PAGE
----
Streets Alive

Going car-free in the heart of the city.

As we move towards a vision of a sustainable and liveable Singapore, public agencies are studying ways to make the island more car-lite by 2030. Recognising the constraints we face in growing our road network, we are now reprioritising it for public transport, cycling and public space. It took many years of laying the foundation and working with stakeholders, but the response of the public to our first Car-Free Sunday SG shows that we are on the right track.


The car-free concept has been implemented in many cities around the world. South America is very much the industry leader; the cities there are fantastic at it. New York City has its Summer Streets programme three times a year, while Tokyo has its Hokosha Tengoku or Pedestrian Heaven in Ginza. Jakarta had its first car-free day in 2007, and this is now held every Sunday, with more than 100,000 people taking part. Kuala Lumpur’s car-free morning is organised by the Kuala Lumpur City Hall. Now held twice a month, it attracts big crowds, with seven kilometres of public roads closed for people to cycle, run and walk around.


I joined the Urban Redevelopment Authority in 2011. Back then, there were already discussions about going car-lite, and I was fortunate to be a part of this wave. Taking an approach that had been adopted by other cities, we trialled going car-free on a smaller scale first. In April 2013, we held our first temporary road closure at Club Street and Ann Siang Road. It was well-received by stakeholders as it improved pedestrian safety and enhanced the neighbourhood’s vibrancy. This was followed over the last three years by road closures at Circular Road, Kampong Glam, Little India and, most recently, at Liang Seah Street along Beach Road.


To make our very first Car-Free Sunday SG work, we had to have the support of the ground, and include their voices and ideas as part of the process. Over many years, we reached out to stakeholders and built up a sense of mutual trust. This was reflected in the many different groups that were part of the events, activities and festivities at Car-Free Sunday SG.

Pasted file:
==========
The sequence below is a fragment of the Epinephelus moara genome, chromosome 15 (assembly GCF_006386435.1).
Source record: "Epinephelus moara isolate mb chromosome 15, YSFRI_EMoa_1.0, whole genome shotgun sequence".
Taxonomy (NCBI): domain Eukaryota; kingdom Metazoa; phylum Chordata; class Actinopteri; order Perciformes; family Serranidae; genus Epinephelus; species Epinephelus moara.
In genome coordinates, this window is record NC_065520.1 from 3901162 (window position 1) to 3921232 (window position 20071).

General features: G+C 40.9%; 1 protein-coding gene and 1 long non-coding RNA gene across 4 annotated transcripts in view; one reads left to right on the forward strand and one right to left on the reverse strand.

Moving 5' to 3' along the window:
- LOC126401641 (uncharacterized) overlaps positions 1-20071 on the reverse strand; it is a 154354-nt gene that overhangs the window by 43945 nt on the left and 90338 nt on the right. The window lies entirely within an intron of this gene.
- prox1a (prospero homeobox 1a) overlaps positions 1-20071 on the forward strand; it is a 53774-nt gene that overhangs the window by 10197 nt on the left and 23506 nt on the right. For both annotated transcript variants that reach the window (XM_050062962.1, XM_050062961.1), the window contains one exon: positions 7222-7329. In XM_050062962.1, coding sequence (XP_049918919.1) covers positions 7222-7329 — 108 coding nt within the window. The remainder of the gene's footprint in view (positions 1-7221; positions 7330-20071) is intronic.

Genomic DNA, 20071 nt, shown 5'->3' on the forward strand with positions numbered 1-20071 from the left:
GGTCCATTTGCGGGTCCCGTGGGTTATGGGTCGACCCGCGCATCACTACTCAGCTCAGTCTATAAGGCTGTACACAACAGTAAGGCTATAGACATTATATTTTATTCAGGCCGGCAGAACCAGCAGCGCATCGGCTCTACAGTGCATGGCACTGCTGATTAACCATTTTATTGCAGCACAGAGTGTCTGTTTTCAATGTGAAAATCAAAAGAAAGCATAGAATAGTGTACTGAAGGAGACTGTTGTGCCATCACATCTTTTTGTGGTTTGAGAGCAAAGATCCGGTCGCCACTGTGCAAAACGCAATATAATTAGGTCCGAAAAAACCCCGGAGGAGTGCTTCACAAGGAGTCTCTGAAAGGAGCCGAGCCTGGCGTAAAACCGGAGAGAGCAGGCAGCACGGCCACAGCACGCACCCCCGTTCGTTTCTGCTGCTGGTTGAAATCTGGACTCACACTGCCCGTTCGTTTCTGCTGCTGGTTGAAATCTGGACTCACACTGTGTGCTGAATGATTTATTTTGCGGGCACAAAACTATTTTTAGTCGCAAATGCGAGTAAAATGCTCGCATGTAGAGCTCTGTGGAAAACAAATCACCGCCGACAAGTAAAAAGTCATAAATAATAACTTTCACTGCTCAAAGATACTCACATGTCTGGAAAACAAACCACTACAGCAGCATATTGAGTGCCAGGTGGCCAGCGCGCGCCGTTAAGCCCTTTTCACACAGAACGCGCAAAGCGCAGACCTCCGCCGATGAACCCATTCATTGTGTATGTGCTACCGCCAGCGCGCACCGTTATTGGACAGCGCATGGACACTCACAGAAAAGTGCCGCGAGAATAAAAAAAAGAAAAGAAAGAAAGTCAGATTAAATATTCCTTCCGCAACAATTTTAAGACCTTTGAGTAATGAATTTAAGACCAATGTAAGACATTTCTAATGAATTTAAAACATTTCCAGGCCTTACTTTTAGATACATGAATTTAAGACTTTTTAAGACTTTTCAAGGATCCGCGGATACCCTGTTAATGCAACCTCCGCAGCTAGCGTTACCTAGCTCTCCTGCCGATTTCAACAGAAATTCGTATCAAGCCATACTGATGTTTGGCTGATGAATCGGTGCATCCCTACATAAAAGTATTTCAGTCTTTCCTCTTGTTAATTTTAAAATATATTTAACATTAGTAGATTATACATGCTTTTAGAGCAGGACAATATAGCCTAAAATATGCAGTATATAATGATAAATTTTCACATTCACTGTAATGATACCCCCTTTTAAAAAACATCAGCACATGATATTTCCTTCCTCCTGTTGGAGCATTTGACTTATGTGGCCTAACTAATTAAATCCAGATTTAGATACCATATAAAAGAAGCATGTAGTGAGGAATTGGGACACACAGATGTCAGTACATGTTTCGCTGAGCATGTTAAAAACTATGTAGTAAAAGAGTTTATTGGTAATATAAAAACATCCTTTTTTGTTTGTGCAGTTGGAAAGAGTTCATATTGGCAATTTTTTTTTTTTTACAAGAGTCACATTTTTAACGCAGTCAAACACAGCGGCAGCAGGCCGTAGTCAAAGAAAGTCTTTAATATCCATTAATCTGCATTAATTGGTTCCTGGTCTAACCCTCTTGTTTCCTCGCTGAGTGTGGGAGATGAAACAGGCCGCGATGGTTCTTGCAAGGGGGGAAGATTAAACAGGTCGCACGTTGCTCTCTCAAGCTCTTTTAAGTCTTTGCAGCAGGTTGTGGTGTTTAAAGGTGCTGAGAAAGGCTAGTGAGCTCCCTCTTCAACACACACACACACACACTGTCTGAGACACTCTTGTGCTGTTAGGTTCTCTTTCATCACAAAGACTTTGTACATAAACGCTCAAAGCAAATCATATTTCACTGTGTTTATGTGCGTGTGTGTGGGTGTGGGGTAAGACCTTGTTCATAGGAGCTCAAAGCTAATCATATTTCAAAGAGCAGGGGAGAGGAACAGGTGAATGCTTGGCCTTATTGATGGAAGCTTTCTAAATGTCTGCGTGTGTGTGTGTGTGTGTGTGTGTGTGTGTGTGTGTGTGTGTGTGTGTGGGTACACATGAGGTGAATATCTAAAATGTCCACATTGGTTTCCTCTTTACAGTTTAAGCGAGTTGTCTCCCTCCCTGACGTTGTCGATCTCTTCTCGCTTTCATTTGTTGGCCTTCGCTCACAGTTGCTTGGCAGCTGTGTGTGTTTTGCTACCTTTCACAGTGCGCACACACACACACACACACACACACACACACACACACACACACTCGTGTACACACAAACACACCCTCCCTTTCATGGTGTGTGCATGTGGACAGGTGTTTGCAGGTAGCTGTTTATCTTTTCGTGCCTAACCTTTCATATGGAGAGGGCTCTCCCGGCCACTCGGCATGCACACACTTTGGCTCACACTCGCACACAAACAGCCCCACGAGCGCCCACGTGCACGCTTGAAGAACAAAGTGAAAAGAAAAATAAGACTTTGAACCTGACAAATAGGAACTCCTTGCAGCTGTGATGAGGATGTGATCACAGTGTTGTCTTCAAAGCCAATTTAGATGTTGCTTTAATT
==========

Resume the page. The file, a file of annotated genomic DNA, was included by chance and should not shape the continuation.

Among the cyclists, we worked closely with Love Cycling SG, Jolly Riders, the Safe Cycling Taskforce and the Singapore Cycling Federation. The running and walking communities came with the support of the Health Promotion Board and Sport Singapore. These agencies offered a varied programme that was very popular with fitness enthusiasts. Many families also turned up for the kids’ zone managed by the National Parks Board. And the National Arts Council and National Heritage Board supported Car-Free Sunday SG by opening their museums, grounds and spaces earlier than usual.


For an event of this scale to succeed, it has to be a multi-agency event, a whole-of-government effort. We all have different strengths and, at every level, we were committed to Car-Free Sunday SG. Besides the agencies mentioned, the Land Transport Authority did traffic studies that helped us to plan the road closures. Following the strong community support for Car-Free Sunday SG, with thousands of people taking part, we are now reviewing how to improve the next edition. For example, we may change the timing of the road closures, to strike a balance between various road users.


The night before Car-Free Sunday SG, we were at the Padang until 1am to check on the final details. Then I went home for a quick rest before returning at 4am; we were all running on adrenaline. At 5am, we did a test ride around the entire 4.7-kilometre route. The very first participants began arriving at 5:30am; some families had even cycled down to the Padang together. Then we waited for the big flag-off at 7am.

I spent most of that morning walking around the grounds. The best moment for me came after the second and final flag-off at 8:30am, when I went up to the fourth floor of the National Gallery of Singapore and looked down at St Andrew’s Road, the Padang and, a little further away, Esplanade Park. I could see many people having fun together – cycling, walking, playing. It was all very organic.

We must have faith that people can share our public spaces.

The second Car-Free Sunday SG is scheduled for 27 March. Check out URA's Facebook event page and also this page for updates.
Mr Nicholas Li (above, in red shirt) is an Executive Architect with URA. Having joined the agency in 2011, he has worked on urban planning projects involving Orchard Road and Woodlands.
    Mar 10, 2016
    Nicholas Li
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